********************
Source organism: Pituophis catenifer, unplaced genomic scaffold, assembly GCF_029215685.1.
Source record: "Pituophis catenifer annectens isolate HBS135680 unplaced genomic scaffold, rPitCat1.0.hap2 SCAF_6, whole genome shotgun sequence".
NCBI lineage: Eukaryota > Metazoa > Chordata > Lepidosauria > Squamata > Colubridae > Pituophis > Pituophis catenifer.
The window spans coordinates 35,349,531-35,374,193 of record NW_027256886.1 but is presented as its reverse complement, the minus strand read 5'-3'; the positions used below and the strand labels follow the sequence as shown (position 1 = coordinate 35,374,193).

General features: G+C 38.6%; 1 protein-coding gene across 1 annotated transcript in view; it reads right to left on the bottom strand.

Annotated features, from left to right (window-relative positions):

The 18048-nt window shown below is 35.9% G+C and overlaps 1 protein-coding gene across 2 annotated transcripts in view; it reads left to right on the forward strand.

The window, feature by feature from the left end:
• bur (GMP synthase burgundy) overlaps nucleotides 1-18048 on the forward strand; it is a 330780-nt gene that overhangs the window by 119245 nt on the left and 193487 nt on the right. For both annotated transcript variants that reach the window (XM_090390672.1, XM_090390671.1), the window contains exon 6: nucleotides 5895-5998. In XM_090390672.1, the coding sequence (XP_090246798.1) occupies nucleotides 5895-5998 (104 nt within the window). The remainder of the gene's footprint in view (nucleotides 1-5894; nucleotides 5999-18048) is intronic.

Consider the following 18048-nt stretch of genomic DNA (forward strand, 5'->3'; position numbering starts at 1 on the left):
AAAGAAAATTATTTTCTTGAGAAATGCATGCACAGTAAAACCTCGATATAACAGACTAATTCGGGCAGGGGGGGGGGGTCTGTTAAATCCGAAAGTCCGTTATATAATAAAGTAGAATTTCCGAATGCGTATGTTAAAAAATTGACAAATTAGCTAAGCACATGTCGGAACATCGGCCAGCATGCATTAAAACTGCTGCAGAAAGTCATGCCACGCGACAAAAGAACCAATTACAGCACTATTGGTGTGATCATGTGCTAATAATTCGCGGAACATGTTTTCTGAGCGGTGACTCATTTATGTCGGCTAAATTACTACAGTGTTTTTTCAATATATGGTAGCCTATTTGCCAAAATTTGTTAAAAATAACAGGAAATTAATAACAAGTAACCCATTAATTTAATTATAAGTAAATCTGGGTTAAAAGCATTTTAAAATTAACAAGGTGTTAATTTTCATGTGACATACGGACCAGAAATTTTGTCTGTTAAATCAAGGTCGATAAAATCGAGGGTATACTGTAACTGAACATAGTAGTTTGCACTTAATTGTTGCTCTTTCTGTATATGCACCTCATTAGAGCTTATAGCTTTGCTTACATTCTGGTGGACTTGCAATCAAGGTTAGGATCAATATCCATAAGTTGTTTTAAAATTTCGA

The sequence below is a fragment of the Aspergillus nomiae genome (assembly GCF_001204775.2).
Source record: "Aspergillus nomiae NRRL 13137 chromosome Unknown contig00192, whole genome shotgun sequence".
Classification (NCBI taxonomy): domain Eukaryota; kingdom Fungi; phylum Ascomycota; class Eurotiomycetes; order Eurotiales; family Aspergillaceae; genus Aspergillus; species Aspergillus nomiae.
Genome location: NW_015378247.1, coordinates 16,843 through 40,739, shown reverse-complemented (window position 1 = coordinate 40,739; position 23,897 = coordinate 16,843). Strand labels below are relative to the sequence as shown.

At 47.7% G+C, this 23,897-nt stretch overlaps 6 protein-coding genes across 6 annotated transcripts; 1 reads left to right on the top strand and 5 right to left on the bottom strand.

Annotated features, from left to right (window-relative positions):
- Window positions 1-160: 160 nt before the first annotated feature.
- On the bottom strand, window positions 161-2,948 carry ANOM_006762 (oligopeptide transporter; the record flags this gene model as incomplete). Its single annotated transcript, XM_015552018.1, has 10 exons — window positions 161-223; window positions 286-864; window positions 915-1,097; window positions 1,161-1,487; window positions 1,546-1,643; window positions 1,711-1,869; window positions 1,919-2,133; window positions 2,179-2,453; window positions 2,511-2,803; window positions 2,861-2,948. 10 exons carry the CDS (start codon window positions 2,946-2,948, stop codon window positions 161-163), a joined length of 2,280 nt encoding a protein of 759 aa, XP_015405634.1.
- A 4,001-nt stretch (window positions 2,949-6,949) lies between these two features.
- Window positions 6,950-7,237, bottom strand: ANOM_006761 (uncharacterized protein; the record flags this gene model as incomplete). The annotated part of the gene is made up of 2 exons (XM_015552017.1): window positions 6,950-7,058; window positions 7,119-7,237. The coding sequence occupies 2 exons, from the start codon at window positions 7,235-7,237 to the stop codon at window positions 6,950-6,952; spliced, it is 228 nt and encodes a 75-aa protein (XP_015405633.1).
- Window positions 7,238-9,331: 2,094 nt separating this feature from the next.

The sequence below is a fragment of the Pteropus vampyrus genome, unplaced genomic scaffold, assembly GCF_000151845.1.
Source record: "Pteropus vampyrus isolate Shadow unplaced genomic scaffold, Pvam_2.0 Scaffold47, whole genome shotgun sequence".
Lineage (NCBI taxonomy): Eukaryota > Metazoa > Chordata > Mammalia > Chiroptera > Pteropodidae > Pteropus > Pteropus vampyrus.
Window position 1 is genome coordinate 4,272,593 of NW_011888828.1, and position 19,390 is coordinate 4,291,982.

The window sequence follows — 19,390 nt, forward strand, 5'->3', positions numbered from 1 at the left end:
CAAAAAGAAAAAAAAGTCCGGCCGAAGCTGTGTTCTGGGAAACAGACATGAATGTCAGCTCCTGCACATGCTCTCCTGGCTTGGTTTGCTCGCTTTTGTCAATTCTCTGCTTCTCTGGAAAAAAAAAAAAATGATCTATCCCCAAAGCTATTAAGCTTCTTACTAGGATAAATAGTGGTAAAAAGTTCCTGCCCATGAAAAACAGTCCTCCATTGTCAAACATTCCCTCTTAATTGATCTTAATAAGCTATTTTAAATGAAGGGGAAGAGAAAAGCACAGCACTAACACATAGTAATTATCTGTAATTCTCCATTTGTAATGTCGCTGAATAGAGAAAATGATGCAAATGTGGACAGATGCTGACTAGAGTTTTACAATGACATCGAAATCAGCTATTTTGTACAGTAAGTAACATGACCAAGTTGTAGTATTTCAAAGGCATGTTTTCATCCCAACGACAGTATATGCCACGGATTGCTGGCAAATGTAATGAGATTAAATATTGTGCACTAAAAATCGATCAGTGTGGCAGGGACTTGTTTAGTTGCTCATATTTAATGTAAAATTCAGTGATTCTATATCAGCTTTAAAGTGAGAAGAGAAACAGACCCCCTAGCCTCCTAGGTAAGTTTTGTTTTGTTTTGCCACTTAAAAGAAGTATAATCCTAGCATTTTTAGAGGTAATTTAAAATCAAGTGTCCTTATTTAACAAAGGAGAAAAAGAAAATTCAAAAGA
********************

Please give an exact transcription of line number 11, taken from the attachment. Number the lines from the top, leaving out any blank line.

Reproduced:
AAAGAAAATTATTTTCTTGAGAAATGCATGCACAGTAAAACCTCGATATAACAGACTAATTCGGGCAGGGGGGGGGGGTCTGTTAAATCCGAAAGTCCGTTATATAATAAAGTAGAATTTCCGAATGCGTATGTTAAAAAATTGACAAATTAGCTAAGCACATGTCGGAACATCGGCCAGCATGCATTAAAACTGCTGCAGAAAGTCATGCCACGCGACAAAAGAACCAATTACAGCACTATTGGTGTGATCATGTGCTAATAATTCGCGGAACATGTTTTCTGAGCGGTGACTCATTTATGTCGGCTAAATTACTACAGTGTTTTTTCAATATATGGTAGCCTATTTGCCAAAATTTGTTAAAAATAACAGGAAATTAATAACAAGTAACCCATTAATTTAATTATAAGTAAATCTGGGTTAAAAGCATTTTAAAATTAACAAGGTGTTAATTTTCATGTGACATACGGACCAGAAATTTTGTCTGTTAAATCAAGGTCGATAAAATCGAGGGTATACTGTAACTGAACATAGTAGTTTGCACTTAATTGTTGCTCTTTCTGTATATGCACCTCATTAGAGCTTATAGCTTTGCTTACATTCTGGTGGACTTGCAATCAAGGTTAGGATCAATATCCATAAGTTGTTTTAAAATTTCGA